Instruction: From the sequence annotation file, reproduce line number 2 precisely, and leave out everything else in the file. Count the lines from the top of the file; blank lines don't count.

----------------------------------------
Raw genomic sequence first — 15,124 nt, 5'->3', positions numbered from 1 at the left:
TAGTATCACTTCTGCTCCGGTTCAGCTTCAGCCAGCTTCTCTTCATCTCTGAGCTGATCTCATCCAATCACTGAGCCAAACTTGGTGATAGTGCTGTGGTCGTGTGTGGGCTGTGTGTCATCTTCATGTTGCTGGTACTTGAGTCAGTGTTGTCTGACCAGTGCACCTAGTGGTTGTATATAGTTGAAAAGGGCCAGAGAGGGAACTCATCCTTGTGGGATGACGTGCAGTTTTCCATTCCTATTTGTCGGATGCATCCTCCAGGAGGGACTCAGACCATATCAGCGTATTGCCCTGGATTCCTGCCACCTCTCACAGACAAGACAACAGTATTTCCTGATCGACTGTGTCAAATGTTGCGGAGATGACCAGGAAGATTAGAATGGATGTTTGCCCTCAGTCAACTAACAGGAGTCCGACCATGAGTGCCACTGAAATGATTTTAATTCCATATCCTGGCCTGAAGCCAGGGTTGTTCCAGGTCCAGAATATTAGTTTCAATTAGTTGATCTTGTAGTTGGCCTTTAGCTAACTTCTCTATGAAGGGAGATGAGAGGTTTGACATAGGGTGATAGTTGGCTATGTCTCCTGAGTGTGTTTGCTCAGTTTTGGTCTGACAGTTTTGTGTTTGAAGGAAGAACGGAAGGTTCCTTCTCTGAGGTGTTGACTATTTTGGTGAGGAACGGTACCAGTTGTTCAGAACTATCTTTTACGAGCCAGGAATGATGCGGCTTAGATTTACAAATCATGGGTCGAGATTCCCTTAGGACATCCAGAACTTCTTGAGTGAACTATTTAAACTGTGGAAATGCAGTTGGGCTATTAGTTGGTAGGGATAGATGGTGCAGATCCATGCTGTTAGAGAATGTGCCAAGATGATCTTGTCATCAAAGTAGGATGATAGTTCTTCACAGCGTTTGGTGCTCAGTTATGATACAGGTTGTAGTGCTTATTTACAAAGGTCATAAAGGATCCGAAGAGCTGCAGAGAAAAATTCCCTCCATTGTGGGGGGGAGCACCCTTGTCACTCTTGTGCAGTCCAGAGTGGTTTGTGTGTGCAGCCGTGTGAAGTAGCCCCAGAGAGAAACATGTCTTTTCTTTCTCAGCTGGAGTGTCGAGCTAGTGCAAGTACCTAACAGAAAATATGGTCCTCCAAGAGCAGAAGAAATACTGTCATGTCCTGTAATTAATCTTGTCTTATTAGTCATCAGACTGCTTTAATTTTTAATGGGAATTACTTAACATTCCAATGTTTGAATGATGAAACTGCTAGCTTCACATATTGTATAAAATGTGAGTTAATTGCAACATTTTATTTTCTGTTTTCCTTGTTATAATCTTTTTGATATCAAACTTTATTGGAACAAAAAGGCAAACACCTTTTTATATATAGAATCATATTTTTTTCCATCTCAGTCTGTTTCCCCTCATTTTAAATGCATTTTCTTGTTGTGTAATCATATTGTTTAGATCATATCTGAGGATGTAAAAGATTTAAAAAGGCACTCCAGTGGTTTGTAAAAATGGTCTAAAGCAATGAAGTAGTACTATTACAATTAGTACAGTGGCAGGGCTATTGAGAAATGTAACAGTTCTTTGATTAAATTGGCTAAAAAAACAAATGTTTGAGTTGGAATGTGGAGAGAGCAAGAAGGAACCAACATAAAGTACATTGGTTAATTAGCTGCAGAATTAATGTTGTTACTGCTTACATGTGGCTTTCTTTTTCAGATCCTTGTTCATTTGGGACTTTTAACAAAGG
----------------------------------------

TAGTATCACTTCTGCTCCGGTTCAGCTTCAGCCAGCTTCTCTTCATCTCTGAGCTGATCTCATCCAATCACTGAGCCAAACTTGGTGATAGTGCTGTGGTCGTGTGTGGGCTGTGTGTCATCTTCATGTTGCTGGTACTTGAGTCAGTGTTGTCTGACCAGTGCACCTAGTGGTTGTATATAGTTGAAAAGGGCCAGAGAGGGAACTCATCCTTGTGGGATGACGTGCAGTTTTCCATTCCTATTTGTCGGATGCATCCTCCAGGAGGGACTCAGACCATATCAGCGTATTGCCCTGGATTCCTGCCACCTCTCACAGACAAGACAACAGTATTTCCTGATCGACTGTGTCAAATGTTGCGGAGATGACCAGGAAGATTAGAATGGATGTTTGCCCTCAGTCAACTAACAGGAGTCCGACCATGAGTGCCACTGAAATGATTTTAATTCCATATCCTGGCCTGAAGCCAGGGTTGTTCCAGGTCCAGAATATTAGTTTCAATTAGTTGATCTTGTAGTTGGCCTTTAGCTAACTTCTCTATGAAGGGAGATGAGAGGTTTGACATAGGGTGATAGTTGGCTATGTCTCCTGAGTGTGTTTGCTCAGTTTTGGTCTGACAGTTTTGTGTTTGAAGGAAGAACGGAAGGTTCCTTCTCTGAGGTGTTGACTATTTTGGTGAGGAACGGTACCAGTTGTTCAGAACTATCTTTTACGAGCCAGGAATGATGCGGCTTAGATTTACAAATCATGGGTCGAGATTCCCTTAGGACATCCAGAACTTCTTGAGTGAACTATTTAAACTGTGGAAATGCAGTTGGGCTATTAGTTGGTAGGGATAGATGGTGCAGATCCATGCTGTTAGAGAATGTGCCAAGATGATCTTGTCATCAAAGTAGGATGATAGTTCTTCACAGCGTTTGGTGCTCAGTTATGATACAGGTTGTAGTGCTTATTTACAAAGGTCATAAAGGATCCGAAGAGCTGCAGAGAAAAATTCCCTCCATTGTGGGGGGGAGCACCCTTGTCACTCTTGTGCAGTCCAGAGTGGTTTGTGTGTGCAGCCGTGTGAAGTAGCCCCAGAGAGAAACATGTCTTTTCTTTCTCAGCTGGAGTGTCGAGCTAGTGCAAGTACCTAACAGAAAATATGGTCCTCCAAGAGCAGAAGAAATACTGTCATGTCCTGTAATTAATCTTGTCTTATTAGTCATCAGACTGCTTTAATTTTTAATGGGAATTACTTAACATTCCAATGTTTGAATGATGAAACTGCTAGCTTCACATATTGTATAAAATGTGAGTTAATTGCAACATTTTATTTTCTGTTTTCCTTGTTATAATCTTTTTGATATCAAACTTTATTGGAACAAAAAGGCAAACACCTTTTTATATATAGAATCATATTTTTTTCCATCTCAGTCTGTTTCCCCTCATTTTAAATGCATTTTCTTGTTGTGTAATCATATTGTTTAGATCATATCTGAGGATGTAAAAGATTTAAAAAGGCACTCCAGTGGTTTGTAAAAATGGTCTAAAGCAATGAAGTAGTACTATTACAATTAGTACAGTGGCAGGGCTATTGAGAAATGTAACAGTTCTTTGATTAAATTGGCTAAAAAAACAAATGTTTGAGTTGGAATGTGGAGAGAGCAAGAAGGAACCAACATAAAGTACATTGGTTAATTAGCTGCAGAATTAATGTTGTTACTGCTTACATGTGGCTTTCTTTTTCAGATCCTTGTTCATTTGGGACTTTTAACAAAGG